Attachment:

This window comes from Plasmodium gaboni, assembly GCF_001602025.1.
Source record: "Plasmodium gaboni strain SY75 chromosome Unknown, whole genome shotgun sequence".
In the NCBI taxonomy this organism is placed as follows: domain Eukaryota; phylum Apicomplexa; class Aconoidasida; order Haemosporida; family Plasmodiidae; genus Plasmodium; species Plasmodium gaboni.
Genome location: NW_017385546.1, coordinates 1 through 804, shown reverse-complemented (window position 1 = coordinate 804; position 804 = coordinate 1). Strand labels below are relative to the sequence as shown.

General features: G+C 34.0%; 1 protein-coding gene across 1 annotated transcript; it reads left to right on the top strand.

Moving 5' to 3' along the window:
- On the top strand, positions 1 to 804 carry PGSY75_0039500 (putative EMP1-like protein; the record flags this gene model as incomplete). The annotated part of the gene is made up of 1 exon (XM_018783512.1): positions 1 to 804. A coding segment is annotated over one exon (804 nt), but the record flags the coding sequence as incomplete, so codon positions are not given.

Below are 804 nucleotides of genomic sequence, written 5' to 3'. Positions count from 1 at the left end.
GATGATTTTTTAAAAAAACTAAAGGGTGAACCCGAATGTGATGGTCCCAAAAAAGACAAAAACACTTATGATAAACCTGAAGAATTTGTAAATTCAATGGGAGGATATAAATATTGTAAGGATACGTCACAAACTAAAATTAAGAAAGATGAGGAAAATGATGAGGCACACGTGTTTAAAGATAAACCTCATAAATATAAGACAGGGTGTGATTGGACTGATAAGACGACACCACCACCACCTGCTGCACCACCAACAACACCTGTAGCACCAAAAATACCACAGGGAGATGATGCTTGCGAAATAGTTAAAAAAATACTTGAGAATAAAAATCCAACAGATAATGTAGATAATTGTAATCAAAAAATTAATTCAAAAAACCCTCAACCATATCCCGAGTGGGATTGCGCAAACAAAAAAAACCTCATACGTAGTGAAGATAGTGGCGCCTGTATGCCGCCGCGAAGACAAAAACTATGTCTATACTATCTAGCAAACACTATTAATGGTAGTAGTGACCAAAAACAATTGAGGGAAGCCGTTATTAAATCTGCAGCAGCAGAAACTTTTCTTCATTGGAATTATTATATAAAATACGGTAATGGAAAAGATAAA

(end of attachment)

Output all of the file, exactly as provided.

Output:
This window comes from Plasmodium gaboni, assembly GCF_001602025.1.
Source record: "Plasmodium gaboni strain SY75 chromosome Unknown, whole genome shotgun sequence".
In the NCBI taxonomy this organism is placed as follows: domain Eukaryota; phylum Apicomplexa; class Aconoidasida; order Haemosporida; family Plasmodiidae; genus Plasmodium; species Plasmodium gaboni.
Genome location: NW_017385546.1, coordinates 1 through 804, shown reverse-complemented (window position 1 = coordinate 804; position 804 = coordinate 1). Strand labels below are relative to the sequence as shown.

General features: G+C 34.0%; 1 protein-coding gene across 1 annotated transcript; it reads left to right on the top strand.

Moving 5' to 3' along the window:
- On the top strand, positions 1 to 804 carry PGSY75_0039500 (putative EMP1-like protein; the record flags this gene model as incomplete). The annotated part of the gene is made up of 1 exon (XM_018783512.1): positions 1 to 804. A coding segment is annotated over one exon (804 nt), but the record flags the coding sequence as incomplete, so codon positions are not given.

Below are 804 nucleotides of genomic sequence, written 5' to 3'. Positions count from 1 at the left end.
GATGATTTTTTAAAAAAACTAAAGGGTGAACCCGAATGTGATGGTCCCAAAAAAGACAAAAACACTTATGATAAACCTGAAGAATTTGTAAATTCAATGGGAGGATATAAATATTGTAAGGATACGTCACAAACTAAAATTAAGAAAGATGAGGAAAATGATGAGGCACACGTGTTTAAAGATAAACCTCATAAATATAAGACAGGGTGTGATTGGACTGATAAGACGACACCACCACCACCTGCTGCACCACCAACAACACCTGTAGCACCAAAAATACCACAGGGAGATGATGCTTGCGAAATAGTTAAAAAAATACTTGAGAATAAAAATCCAACAGATAATGTAGATAATTGTAATCAAAAAATTAATTCAAAAAACCCTCAACCATATCCCGAGTGGGATTGCGCAAACAAAAAAAACCTCATACGTAGTGAAGATAGTGGCGCCTGTATGCCGCCGCGAAGACAAAAACTATGTCTATACTATCTAGCAAACACTATTAATGGTAGTAGTGACCAAAAACAATTGAGGGAAGCCGTTATTAAATCTGCAGCAGCAGAAACTTTTCTTCATTGGAATTATTATATAAAATACGGTAATGGAAAAGATAAA